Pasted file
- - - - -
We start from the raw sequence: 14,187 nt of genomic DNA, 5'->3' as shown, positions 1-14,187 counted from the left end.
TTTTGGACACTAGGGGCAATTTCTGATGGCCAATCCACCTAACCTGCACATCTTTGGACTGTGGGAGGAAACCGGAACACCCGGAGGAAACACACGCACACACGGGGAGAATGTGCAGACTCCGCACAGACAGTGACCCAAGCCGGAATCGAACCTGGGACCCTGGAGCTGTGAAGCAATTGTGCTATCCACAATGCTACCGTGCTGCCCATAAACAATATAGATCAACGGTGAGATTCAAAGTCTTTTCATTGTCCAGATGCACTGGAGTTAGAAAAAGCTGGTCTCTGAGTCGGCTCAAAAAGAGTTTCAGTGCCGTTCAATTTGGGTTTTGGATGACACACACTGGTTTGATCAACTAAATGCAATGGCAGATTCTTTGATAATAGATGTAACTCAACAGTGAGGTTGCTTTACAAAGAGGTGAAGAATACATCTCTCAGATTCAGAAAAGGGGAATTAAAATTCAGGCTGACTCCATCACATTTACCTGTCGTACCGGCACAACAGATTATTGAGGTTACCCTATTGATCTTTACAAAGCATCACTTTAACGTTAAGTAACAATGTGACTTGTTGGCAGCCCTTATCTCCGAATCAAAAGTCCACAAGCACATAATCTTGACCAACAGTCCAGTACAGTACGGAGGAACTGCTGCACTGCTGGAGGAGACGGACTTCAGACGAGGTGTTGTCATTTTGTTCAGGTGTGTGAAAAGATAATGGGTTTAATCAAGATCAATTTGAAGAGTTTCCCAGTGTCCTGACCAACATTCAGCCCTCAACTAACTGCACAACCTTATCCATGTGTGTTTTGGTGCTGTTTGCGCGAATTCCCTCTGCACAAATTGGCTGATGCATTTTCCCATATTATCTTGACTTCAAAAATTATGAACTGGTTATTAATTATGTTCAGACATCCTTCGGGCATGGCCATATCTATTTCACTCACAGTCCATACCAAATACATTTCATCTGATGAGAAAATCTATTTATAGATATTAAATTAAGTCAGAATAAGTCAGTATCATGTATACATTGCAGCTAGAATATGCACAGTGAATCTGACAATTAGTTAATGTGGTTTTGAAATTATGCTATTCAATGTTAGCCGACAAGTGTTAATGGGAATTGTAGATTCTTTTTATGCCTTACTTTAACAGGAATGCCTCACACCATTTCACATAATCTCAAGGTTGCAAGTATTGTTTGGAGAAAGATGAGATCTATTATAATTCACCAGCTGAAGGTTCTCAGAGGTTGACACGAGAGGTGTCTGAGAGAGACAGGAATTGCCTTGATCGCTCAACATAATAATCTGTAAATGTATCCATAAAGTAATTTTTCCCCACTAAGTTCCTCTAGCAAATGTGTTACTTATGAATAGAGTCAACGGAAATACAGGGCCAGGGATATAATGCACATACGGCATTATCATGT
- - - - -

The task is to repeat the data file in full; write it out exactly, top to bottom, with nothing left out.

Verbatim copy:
We start from the raw sequence: 14,187 nt of genomic DNA, 5'->3' as shown, positions 1-14,187 counted from the left end.
TTTTGGACACTAGGGGCAATTTCTGATGGCCAATCCACCTAACCTGCACATCTTTGGACTGTGGGAGGAAACCGGAACACCCGGAGGAAACACACGCACACACGGGGAGAATGTGCAGACTCCGCACAGACAGTGACCCAAGCCGGAATCGAACCTGGGACCCTGGAGCTGTGAAGCAATTGTGCTATCCACAATGCTACCGTGCTGCCCATAAACAATATAGATCAACGGTGAGATTCAAAGTCTTTTCATTGTCCAGATGCACTGGAGTTAGAAAAAGCTGGTCTCTGAGTCGGCTCAAAAAGAGTTTCAGTGCCGTTCAATTTGGGTTTTGGATGACACACACTGGTTTGATCAACTAAATGCAATGGCAGATTCTTTGATAATAGATGTAACTCAACAGTGAGGTTGCTTTACAAAGAGGTGAAGAATACATCTCTCAGATTCAGAAAAGGGGAATTAAAATTCAGGCTGACTCCATCACATTTACCTGTCGTACCGGCACAACAGATTATTGAGGTTACCCTATTGATCTTTACAAAGCATCACTTTAACGTTAAGTAACAATGTGACTTGTTGGCAGCCCTTATCTCCGAATCAAAAGTCCACAAGCACATAATCTTGACCAACAGTCCAGTACAGTACGGAGGAACTGCTGCACTGCTGGAGGAGACGGACTTCAGACGAGGTGTTGTCATTTTGTTCAGGTGTGTGAAAAGATAATGGGTTTAATCAAGATCAATTTGAAGAGTTTCCCAGTGTCCTGACCAACATTCAGCCCTCAACTAACTGCACAACCTTATCCATGTGTGTTTTGGTGCTGTTTGCGCGAATTCCCTCTGCACAAATTGGCTGATGCATTTTCCCATATTATCTTGACTTCAAAAATTATGAACTGGTTATTAATTATGTTCAGACATCCTTCGGGCATGGCCATATCTATTTCACTCACAGTCCATACCAAATACATTTCATCTGATGAGAAAATCTATTTATAGATATTAAATTAAGTCAGAATAAGTCAGTATCATGTATACATTGCAGCTAGAATATGCACAGTGAATCTGACAATTAGTTAATGTGGTTTTGAAATTATGCTATTCAATGTTAGCCGACAAGTGTTAATGGGAATTGTAGATTCTTTTTATGCCTTACTTTAACAGGAATGCCTCACACCATTTCACATAATCTCAAGGTTGCAAGTATTGTTTGGAGAAAGATGAGATCTATTATAATTCACCAGCTGAAGGTTCTCAGAGGTTGACACGAGAGGTGTCTGAGAGAGACAGGAATTGCCTTGATCGCTCAACATAATAATCTGTAAATGTATCCATAAAGTAATTTTTCCCCACTAAGTTCCTCTAGCAAATGTGTTACTTATGAATAGAGTCAACGGAAATACAGGGCCAGGGATATAATGCACATACGGCATTATCATGT